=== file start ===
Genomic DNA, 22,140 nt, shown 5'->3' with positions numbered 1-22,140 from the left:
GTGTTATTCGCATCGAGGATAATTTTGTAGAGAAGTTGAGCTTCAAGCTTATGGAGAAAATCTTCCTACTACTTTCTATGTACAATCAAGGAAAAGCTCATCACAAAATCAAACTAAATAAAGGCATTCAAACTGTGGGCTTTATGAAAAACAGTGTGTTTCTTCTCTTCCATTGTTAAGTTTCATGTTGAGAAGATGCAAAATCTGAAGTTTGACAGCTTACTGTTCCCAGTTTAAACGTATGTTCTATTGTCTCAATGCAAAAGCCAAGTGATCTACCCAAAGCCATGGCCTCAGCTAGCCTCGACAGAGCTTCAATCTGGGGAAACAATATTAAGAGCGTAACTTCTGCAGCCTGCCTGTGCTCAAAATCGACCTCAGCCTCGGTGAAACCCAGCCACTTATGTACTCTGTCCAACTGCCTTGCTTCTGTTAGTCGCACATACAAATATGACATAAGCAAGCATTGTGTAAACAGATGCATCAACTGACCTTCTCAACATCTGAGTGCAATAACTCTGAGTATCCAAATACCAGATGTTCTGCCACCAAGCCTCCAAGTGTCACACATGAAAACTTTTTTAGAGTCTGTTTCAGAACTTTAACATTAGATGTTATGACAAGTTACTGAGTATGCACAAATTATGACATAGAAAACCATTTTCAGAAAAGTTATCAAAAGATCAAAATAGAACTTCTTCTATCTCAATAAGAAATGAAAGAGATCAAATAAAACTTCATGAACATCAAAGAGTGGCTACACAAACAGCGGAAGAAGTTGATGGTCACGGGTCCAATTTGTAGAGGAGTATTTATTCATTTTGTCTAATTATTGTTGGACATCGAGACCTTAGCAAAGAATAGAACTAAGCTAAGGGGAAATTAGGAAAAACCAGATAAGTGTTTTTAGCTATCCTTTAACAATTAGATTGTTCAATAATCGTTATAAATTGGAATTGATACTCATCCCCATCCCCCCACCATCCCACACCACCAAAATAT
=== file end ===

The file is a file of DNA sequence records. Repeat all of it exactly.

Genomic DNA, 22,140 nt, shown 5'->3' with positions numbered 1-22,140 from the left:
GTGTTATTCGCATCGAGGATAATTTTGTAGAGAAGTTGAGCTTCAAGCTTATGGAGAAAATCTTCCTACTACTTTCTATGTACAATCAAGGAAAAGCTCATCACAAAATCAAACTAAATAAAGGCATTCAAACTGTGGGCTTTATGAAAAACAGTGTGTTTCTTCTCTTCCATTGTTAAGTTTCATGTTGAGAAGATGCAAAATCTGAAGTTTGACAGCTTACTGTTCCCAGTTTAAACGTATGTTCTATTGTCTCAATGCAAAAGCCAAGTGATCTACCCAAAGCCATGGCCTCAGCTAGCCTCGACAGAGCTTCAATCTGGGGAAACAATATTAAGAGCGTAACTTCTGCAGCCTGCCTGTGCTCAAAATCGACCTCAGCCTCGGTGAAACCCAGCCACTTATGTACTCTGTCCAACTGCCTTGCTTCTGTTAGTCGCACATACAAATATGACATAAGCAAGCATTGTGTAAACAGATGCATCAACTGACCTTCTCAACATCTGAGTGCAATAACTCTGAGTATCCAAATACCAGATGTTCTGCCACCAAGCCTCCAAGTGTCACACATGAAAACTTTTTTAGAGTCTGTTTCAGAACTTTAACATTAGATGTTATGACAAGTTACTGAGTATGCACAAATTATGACATAGAAAACCATTTTCAGAAAAGTTATCAAAAGATCAAAATAGAACTTCTTCTATCTCAATAAGAAATGAAAGAGATCAAATAAAACTTCATGAACATCAAAGAGTGGCTACACAAACAGCGGAAGAAGTTGATGGTCACGGGTCCAATTTGTAGAGGAGTATTTATTCATTTTGTCTAATTATTGTTGGACATCGAGACCTTAGCAAAGAATAGAACTAAGCTAAGGGGAAATTAGGAAAAACCAGATAAGTGTTTTTAGCTATCCTTTAACAATTAGATTGTTCAATAATCGTTATAAATTGGAATTGATACTCATCCCCATCCCCCCACCATCCCACACCACCAAAATAT